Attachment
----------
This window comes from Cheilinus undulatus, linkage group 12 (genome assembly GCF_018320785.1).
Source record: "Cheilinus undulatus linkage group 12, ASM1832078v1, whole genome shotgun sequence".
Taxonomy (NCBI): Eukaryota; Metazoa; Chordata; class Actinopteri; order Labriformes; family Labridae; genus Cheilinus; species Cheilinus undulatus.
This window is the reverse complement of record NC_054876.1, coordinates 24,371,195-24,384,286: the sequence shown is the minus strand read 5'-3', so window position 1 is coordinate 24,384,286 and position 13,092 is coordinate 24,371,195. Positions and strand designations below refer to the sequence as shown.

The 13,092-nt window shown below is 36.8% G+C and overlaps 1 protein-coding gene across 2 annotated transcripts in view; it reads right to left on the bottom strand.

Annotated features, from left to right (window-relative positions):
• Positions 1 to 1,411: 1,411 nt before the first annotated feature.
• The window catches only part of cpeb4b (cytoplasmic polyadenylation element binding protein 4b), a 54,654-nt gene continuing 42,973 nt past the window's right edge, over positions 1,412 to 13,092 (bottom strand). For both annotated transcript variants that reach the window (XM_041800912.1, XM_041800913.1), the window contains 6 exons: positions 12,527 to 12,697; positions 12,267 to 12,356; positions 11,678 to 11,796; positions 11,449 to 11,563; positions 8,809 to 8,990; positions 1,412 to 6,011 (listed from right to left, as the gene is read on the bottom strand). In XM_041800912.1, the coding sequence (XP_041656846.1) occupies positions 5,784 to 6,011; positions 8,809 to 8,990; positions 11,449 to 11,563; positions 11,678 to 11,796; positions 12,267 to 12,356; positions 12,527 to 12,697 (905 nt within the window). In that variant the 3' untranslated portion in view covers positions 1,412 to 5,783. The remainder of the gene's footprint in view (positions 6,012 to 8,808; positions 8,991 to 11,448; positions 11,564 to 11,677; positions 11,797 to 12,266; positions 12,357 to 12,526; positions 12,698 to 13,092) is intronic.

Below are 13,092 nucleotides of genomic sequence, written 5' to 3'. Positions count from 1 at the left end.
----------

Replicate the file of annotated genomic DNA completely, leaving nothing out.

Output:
This window comes from Cheilinus undulatus, linkage group 12 (genome assembly GCF_018320785.1).
Source record: "Cheilinus undulatus linkage group 12, ASM1832078v1, whole genome shotgun sequence".
Taxonomy (NCBI): Eukaryota; Metazoa; Chordata; class Actinopteri; order Labriformes; family Labridae; genus Cheilinus; species Cheilinus undulatus.
This window is the reverse complement of record NC_054876.1, coordinates 24,371,195-24,384,286: the sequence shown is the minus strand read 5'-3', so window position 1 is coordinate 24,384,286 and position 13,092 is coordinate 24,371,195. Positions and strand designations below refer to the sequence as shown.

The 13,092-nt window shown below is 36.8% G+C and overlaps 1 protein-coding gene across 2 annotated transcripts in view; it reads right to left on the bottom strand.

Annotated features, from left to right (window-relative positions):
• Positions 1 to 1,411: 1,411 nt before the first annotated feature.
• The window catches only part of cpeb4b (cytoplasmic polyadenylation element binding protein 4b), a 54,654-nt gene continuing 42,973 nt past the window's right edge, over positions 1,412 to 13,092 (bottom strand). For both annotated transcript variants that reach the window (XM_041800912.1, XM_041800913.1), the window contains 6 exons: positions 12,527 to 12,697; positions 12,267 to 12,356; positions 11,678 to 11,796; positions 11,449 to 11,563; positions 8,809 to 8,990; positions 1,412 to 6,011 (listed from right to left, as the gene is read on the bottom strand). In XM_041800912.1, the coding sequence (XP_041656846.1) occupies positions 5,784 to 6,011; positions 8,809 to 8,990; positions 11,449 to 11,563; positions 11,678 to 11,796; positions 12,267 to 12,356; positions 12,527 to 12,697 (905 nt within the window). In that variant the 3' untranslated portion in view covers positions 1,412 to 5,783. The remainder of the gene's footprint in view (positions 6,012 to 8,808; positions 8,991 to 11,448; positions 11,564 to 11,677; positions 11,797 to 12,266; positions 12,357 to 12,526; positions 12,698 to 13,092) is intronic.

Below are 13,092 nucleotides of genomic sequence, written 5' to 3'. Positions count from 1 at the left end.